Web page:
Then, one day, it all came to an end. My 21st birthday was at the beginning of our junior year, on a Wednesday in November, 1954. I had mentioned the upcoming event to a few friends, but by and large kept it quiet about it. I wasn’t all that sure I wanted to come of age. Among other things, I would lose that which had made me special.

As Tuesday evening wore on, I felt a little sorry for myself. It looked as though I was going to reach my majority all alone.

About 11:30 a friend of mine, David Calleo, a senior who lived upstairs in my entry in Pierson Collage, remembered. He was a lively, good-natured fellow, head of the Political Union, and hence a very take-charge sort of person, a good organizer.

“What are you going to do at midnight, when you turn 21?” he asked.

I said I would be in bed, asleep; it was just another day.

“No, you’re not!” he said. “This is too great an event to miss! We all have to be there to help you take your first drink.”

He made a few phone calls. My roommate Charlie MacLaughlin, who was already asleep, was gotten out of bed. Ben Scotch, Stoddie Platt, Martin Bowen, Steve Bonsal, and others poured out of various entries around Pierson. Andy Dempsey came over from Branford. Phone calls were made as far away as TD, to round up Warren Zimmermann and Aubrey Goodman. About a dozen people were milling around my room, in the hallway, and out on the Pierson lawn.

What to do? Where to go? Mory’s was shut, but the Old Heidelberg, in a white frame building out the back gate of Pierson, was open. We hurried across the street. We had to hurry; the O.H. would close at 1 a.m., along with all the other bars in New Haven, in compliance with Connecticut’s Blue Laws.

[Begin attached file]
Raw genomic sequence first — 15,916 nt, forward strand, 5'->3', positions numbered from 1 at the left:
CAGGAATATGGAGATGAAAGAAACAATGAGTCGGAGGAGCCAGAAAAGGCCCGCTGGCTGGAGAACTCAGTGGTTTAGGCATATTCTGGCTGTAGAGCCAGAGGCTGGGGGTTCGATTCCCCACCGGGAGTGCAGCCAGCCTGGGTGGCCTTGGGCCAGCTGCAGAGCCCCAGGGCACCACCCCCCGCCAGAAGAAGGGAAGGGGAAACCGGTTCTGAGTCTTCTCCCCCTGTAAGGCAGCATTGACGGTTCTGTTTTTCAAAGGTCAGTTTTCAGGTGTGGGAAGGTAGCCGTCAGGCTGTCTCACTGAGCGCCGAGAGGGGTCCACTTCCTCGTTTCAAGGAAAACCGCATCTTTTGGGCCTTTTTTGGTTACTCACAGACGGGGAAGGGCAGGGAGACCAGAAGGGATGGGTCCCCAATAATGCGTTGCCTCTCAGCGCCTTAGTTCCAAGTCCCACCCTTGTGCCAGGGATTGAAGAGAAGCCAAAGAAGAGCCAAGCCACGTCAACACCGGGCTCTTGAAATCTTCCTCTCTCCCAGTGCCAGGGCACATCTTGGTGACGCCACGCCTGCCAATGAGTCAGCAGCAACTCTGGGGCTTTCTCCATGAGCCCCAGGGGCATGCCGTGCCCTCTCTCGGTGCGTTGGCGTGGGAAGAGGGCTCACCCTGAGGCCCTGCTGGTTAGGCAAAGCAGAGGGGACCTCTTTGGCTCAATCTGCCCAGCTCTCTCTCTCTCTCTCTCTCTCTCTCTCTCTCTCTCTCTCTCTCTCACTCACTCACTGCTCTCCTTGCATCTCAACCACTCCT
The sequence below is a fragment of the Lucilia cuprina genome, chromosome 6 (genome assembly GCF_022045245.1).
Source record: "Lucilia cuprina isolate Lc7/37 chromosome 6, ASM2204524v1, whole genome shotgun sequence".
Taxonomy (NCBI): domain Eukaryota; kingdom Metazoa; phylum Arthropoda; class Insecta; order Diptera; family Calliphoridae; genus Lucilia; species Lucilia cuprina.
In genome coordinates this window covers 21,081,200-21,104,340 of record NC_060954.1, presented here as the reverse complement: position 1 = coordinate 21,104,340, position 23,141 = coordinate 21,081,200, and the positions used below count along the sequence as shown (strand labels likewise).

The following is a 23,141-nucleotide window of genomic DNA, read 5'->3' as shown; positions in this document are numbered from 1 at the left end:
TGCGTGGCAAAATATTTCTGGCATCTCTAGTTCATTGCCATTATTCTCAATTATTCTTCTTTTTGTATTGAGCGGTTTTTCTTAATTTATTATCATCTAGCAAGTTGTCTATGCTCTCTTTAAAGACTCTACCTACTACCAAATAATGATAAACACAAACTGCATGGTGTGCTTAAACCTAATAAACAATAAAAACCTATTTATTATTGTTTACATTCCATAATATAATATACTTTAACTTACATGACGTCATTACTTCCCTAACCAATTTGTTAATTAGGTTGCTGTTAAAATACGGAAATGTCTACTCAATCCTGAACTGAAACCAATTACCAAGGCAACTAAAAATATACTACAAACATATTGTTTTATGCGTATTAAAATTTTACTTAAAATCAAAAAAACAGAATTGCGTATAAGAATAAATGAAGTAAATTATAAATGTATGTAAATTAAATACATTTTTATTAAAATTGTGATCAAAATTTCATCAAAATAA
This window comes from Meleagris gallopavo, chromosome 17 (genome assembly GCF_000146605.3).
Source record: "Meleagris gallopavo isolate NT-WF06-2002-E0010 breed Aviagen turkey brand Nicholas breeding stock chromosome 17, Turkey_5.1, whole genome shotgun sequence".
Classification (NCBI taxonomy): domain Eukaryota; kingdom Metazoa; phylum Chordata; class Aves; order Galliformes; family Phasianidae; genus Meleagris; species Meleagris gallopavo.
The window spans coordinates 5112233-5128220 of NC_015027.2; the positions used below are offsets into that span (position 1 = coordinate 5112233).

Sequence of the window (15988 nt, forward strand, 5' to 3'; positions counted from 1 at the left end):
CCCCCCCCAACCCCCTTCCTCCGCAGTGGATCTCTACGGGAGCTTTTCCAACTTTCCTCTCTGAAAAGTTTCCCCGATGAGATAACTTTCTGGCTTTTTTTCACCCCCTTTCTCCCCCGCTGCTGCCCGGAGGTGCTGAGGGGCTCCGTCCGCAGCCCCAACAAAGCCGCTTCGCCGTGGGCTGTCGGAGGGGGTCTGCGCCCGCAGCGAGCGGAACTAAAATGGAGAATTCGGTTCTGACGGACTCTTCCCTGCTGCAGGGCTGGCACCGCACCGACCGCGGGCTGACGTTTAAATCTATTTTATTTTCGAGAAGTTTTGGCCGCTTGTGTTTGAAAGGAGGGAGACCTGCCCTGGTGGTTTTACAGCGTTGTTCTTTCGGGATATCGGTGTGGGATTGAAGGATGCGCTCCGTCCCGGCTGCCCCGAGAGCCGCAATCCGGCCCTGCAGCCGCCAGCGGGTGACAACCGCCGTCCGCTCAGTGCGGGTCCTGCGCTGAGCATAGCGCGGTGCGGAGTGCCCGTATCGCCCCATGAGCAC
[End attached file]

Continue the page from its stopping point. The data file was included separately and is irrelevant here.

In other words, my friends has a one-hour window of opportunity -from midnight, when I was officially 21, until 1 A.M. when the bars closed -to help me lose my alcoholic virginity, and beyond that, to get me absolutely stinko, potted, pickled, and fried. Nice guys.

We sat at a big round table with initials carved in it -not as many as in the tables at Mory’s, but a respectable number nonetheless, as befitted Yale’s #2 watering hole.

Everyone wanted to buy me my first drink. As I clearly had no preferences, they took it upon themselves to educate me. Everyone did me the favor of buying me his own favorite beverage. Soon, in front of me, there appeared a long row of martinis (some with twists, some with olives), Manhattans, stingers, Brandy Alexanders, and much more. My friends, of course, did not stint themselves; for every drink they bought me, they bought one, and then another, for themselves.

We waited until the hands of the clock over the bar were both pointing straight up, the minute hand obliterating the hour hand. Midnight. The moment of truth had come. I was of age.

Everyone pushed their own favorite drink a little closer to me.

I was in no hurry. In fact, I was savoring the moment. I felt a little sad about losing both my youth and my celebrity at the same time.

I picked up the nearest stinger. Eyes followed it to my lips. I sniffed it and put it down.

Everyone groaned and had a sip of their own drink, to encourage me.

I picked up the next drink, a Bourbon on the rocks, sniffed it, and put it down.

Everyone sighed and took another encouraging swig from their own glass.

The crowd was in the palm of my hand, or so I thought. I was milking the moment.

I repeated this again and again, to the same accompaniment. When I had sniffed all the drinks, including some new ones that had mysteriously appeared (donated to the cause from surrounding tables), and got to the end without having a single sip, there was consternation.

I picked up the first drink all over again, and sniffed it to see if it was any different from the last time I had sniffed it. I did that with all the drinks.

The consternation was building. They were becoming annoyed. They felt cheated.